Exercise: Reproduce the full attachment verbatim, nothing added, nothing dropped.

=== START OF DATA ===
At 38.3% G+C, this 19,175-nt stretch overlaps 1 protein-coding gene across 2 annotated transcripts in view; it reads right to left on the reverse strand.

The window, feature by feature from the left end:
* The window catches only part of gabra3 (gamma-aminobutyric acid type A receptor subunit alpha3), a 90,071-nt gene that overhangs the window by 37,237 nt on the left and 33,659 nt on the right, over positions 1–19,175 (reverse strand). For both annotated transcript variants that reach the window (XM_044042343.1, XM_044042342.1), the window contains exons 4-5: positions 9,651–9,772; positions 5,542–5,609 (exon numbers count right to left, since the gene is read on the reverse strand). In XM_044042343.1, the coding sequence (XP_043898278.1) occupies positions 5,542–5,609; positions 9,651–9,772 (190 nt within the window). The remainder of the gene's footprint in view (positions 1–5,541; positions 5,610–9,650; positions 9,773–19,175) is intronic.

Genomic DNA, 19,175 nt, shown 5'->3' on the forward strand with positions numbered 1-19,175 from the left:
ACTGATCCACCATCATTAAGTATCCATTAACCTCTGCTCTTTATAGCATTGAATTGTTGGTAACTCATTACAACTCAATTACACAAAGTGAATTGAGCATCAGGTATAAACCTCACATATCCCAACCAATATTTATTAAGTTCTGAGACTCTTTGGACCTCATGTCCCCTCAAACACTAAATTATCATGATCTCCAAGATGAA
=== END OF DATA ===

At 38.3% G+C, this 19,175-nt stretch overlaps 1 protein-coding gene across 2 annotated transcripts in view; it reads right to left on the reverse strand.

The window, feature by feature from the left end:
* The window catches only part of gabra3 (gamma-aminobutyric acid type A receptor subunit alpha3), a 90,071-nt gene that overhangs the window by 37,237 nt on the left and 33,659 nt on the right, over positions 1–19,175 (reverse strand). For both annotated transcript variants that reach the window (XM_044042343.1, XM_044042342.1), the window contains exons 4-5: positions 9,651–9,772; positions 5,542–5,609 (exon numbers count right to left, since the gene is read on the reverse strand). In XM_044042343.1, the coding sequence (XP_043898278.1) occupies positions 5,542–5,609; positions 9,651–9,772 (190 nt within the window). The remainder of the gene's footprint in view (positions 1–5,541; positions 5,610–9,650; positions 9,773–19,175) is intronic.

Genomic DNA, 19,175 nt, shown 5'->3' on the forward strand with positions numbered 1-19,175 from the left:
ACTGATCCACCATCATTAAGTATCCATTAACCTCTGCTCTTTATAGCATTGAATTGTTGGTAACTCATTACAACTCAATTACACAAAGTGAATTGAGCATCAGGTATAAACCTCACATATCCCAACCAATATTTATTAAGTTCTGAGACTCTTTGGACCTCATGTCCCCTCAAACACTAAATTATCATGATCTCCAAGATGAA